Diva De Provence Exiting Induction and Most of Appliance Business: EXCLUSIVE

Diva de Provence, a tiny appliance brand with a once big footprint, is exiting the mass market appliance business except for the custom-built French styled ranges Diva first started business with 10 years ago. This would mean the end of its induction lines of cooktops and ranges, a technology that Diva had single handedly re-introduced to North America.  

This is particularly surprising considering that Diva once sold thousands of induction units each year.  Diva complains that the reason for the pull out is predatory pricing by Diva’s induction supplier Brandt. Brandt, a wholly owned subsidiary of Fagor is, Diva contends, selling the identical product to Fagor for 40% less than they will sell to Diva. Diva refused to pay the difference. Brandt threatened to stop delivery, with the result that Diva is exiting the business.

Sources tell us that Diva has been shrinking for years with the elimination of an iconic sales person, innovative induction ranges which, because of its high cost and price, has failed to meet anything near forecast and significant competitive pressure with the entry of Viking, GE, Wolf, Thermador, Heartland, Windcrest, Elmira, Fagor, Dacor, (everybody really) into the induction segment.

Diva will continue selling existing inventory.  Will continue to sell induction in Canada to the extent there is demand which warrants it.  Will honor all warranty issues for all its products.

3 Responses to Diva De Provence Exiting Induction and Most of Appliance Business: EXCLUSIVE

  1. DIVA has become the victim of a backstabbing OEM … and … the inability of the Appliance Industry to disseminate the tremendously positive aspects of Induction Cooking … 

    1.  Induction is an extremely energy efficient way to cook !!!   Where have all the "GREENies" gone ??? 

    2.  Induction is a very safe (kid friendly) appliance since the cooktop never heats up, so it is significantly less of a burn hazard … certainly when considering severe burns !!!

    So, only the big, well established – Pro-Style manufacturers will be able to sell Induction, since only an Appliance Dealer able to sell Pro-Style will be able to sell the concept of Induction … which takes more than the average $299 Dishwasher salesman !!!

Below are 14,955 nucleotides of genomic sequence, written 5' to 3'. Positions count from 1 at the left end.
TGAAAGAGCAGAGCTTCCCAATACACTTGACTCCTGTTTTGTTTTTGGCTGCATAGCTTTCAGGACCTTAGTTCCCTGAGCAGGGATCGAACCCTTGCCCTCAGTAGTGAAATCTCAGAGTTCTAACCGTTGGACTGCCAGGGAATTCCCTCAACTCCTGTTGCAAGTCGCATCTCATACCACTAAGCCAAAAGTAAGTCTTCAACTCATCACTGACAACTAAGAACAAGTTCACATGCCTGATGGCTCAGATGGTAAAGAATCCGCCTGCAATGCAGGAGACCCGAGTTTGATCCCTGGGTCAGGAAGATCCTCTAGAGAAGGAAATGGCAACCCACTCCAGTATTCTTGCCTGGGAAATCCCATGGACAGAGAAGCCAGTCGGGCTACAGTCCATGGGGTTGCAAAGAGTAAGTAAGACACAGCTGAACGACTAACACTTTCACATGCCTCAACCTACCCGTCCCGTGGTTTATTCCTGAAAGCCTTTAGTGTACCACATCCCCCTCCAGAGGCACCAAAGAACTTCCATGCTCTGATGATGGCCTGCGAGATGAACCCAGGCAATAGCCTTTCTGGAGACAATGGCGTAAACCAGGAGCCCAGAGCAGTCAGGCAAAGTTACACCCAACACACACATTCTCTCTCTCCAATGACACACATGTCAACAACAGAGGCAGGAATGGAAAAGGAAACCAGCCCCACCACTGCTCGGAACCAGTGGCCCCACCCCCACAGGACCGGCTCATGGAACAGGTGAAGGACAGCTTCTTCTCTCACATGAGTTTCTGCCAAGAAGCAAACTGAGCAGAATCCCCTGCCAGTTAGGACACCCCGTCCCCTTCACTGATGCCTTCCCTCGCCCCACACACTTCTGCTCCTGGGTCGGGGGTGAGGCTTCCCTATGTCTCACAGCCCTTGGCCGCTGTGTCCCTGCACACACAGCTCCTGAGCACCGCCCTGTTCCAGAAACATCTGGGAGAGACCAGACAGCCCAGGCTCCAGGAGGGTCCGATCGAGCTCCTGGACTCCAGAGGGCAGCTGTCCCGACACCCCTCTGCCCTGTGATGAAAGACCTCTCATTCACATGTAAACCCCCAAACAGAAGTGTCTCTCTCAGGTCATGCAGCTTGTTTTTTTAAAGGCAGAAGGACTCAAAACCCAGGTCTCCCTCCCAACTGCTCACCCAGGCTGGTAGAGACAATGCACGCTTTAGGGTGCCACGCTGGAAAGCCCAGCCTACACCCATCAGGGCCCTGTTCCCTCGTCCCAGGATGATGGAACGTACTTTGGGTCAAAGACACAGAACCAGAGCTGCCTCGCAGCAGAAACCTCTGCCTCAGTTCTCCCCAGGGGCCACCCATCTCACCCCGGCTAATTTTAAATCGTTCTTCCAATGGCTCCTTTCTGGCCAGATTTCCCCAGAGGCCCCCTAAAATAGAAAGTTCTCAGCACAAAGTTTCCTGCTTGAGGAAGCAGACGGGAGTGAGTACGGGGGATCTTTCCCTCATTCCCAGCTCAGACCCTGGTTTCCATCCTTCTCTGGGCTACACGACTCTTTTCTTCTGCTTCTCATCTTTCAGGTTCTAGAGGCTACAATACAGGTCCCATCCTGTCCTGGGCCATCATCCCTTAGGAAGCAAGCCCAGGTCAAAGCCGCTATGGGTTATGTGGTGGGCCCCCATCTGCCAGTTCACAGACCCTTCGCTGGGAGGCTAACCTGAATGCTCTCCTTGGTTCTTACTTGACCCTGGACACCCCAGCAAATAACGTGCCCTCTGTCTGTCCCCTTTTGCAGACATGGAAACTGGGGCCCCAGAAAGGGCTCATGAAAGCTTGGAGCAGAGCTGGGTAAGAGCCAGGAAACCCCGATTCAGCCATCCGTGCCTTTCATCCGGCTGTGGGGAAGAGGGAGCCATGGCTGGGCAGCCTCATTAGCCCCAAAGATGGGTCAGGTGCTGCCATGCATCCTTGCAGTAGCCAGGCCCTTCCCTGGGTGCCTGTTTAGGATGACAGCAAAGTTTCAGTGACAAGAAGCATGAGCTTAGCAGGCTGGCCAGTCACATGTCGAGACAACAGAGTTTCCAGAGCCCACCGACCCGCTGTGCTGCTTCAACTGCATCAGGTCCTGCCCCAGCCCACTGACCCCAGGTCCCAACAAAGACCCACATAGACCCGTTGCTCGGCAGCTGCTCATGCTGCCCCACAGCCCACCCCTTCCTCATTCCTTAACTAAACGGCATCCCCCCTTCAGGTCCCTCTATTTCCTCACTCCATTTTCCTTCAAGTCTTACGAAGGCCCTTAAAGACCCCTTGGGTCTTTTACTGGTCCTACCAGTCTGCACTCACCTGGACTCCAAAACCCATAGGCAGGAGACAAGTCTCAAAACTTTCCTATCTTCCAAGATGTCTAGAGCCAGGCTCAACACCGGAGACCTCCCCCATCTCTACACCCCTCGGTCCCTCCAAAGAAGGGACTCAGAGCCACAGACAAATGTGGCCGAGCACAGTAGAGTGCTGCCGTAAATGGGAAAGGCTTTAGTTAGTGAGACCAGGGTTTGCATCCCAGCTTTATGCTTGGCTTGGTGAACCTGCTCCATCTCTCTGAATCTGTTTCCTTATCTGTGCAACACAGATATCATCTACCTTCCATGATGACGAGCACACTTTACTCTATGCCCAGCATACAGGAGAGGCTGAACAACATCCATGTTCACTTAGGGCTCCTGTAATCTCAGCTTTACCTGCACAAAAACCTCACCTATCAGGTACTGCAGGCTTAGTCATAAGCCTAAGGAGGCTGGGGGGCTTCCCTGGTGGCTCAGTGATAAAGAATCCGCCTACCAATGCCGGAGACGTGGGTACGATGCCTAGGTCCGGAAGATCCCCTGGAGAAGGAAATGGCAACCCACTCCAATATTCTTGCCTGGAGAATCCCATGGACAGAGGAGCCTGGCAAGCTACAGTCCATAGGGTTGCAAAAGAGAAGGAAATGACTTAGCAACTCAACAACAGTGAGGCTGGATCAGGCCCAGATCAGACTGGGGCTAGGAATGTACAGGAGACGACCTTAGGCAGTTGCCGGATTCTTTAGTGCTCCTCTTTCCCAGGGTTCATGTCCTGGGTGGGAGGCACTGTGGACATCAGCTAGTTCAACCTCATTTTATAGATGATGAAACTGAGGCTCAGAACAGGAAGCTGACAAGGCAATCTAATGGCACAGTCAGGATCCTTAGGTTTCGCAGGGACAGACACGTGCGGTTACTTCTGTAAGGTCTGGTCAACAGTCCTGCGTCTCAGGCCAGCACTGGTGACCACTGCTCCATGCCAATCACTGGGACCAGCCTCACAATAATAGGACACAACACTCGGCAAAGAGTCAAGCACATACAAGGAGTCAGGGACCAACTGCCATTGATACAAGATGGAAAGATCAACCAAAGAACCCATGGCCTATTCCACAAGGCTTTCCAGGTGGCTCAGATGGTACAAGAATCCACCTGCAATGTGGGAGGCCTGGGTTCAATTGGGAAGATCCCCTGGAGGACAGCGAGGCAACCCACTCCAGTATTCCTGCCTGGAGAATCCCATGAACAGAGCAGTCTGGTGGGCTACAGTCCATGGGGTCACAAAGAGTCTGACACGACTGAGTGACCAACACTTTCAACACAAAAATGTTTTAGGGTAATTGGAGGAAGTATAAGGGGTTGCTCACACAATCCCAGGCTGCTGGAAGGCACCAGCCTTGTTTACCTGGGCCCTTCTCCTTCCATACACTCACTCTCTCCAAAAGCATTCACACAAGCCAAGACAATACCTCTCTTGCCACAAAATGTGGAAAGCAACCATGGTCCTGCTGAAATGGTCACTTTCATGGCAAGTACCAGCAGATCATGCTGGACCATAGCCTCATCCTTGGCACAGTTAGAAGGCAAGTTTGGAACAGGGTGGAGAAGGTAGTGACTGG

There’s another thing that has hurt Induction … the manufacturers who thought it a good idea to offer "hybrid" units !!!   Can someone please tell me why is a good idea ???   If you have the consummate way to cook, why would you offer a combination with the inferior way ???

    RIP, DIVA … I’ll always remember you were my first experience with an exciting technology !!! 


    • I was first exposed to induction 25 years ago by Roden. One of our dealers did a demo with a paper towel beneath a pot to show the low temp generated and i was amazed at how fast it was. Fast forward 20 years and I am amazed at what a tough sell it is.

      Bob, you are correct in saying that induction will only succeed at the an Appliance Dealer. My next range will be a Viking Induction. It is the cats ass.

      As for hybrids, I am sure that the concept was created help sell the principle of induction to the product management teams at the Big 5 who have trouble envisioning a cooktop over $999.

    • Bob … you’re right about Induction, it is a very efficient (and responsive) element for a cooktop. It’s been on the market for years (long before energy efficency) was a hot-button issue.  Westinghouse introduced a unit (CT2) in 1973.  Sears had one on the shelf in the mid-80’s.  But selling Induction always presented the salesman with three challenges.

      (1) Until recently, Induction tops all had shared power, meaning that the cook couldn’t operate all burners at full power at the same time. 
      (2) Compared to other cooking surfaces, Induction was incredibly expensive, so selling it was always a challenge, especially in an era when "cool-top" was the main selling benefit.
      (3) When the salesman finally overcame objectons number 1 and 2, he had to inform the customer that they’d have to get rid of their expensive copper-bottom cookware and replace it with ferrous metal (magnetic) flat bottom cookware. 

      I’m sure that the manufacturers of "hybrid units" that you referrd to are trying to address all three concerns at one time. Hope this helps.
      (I appologize in advance if the paragraphs don’t separate in this posting. It’s been a while since you taught me how to do it and I think I have forgotten. We’ll see) 

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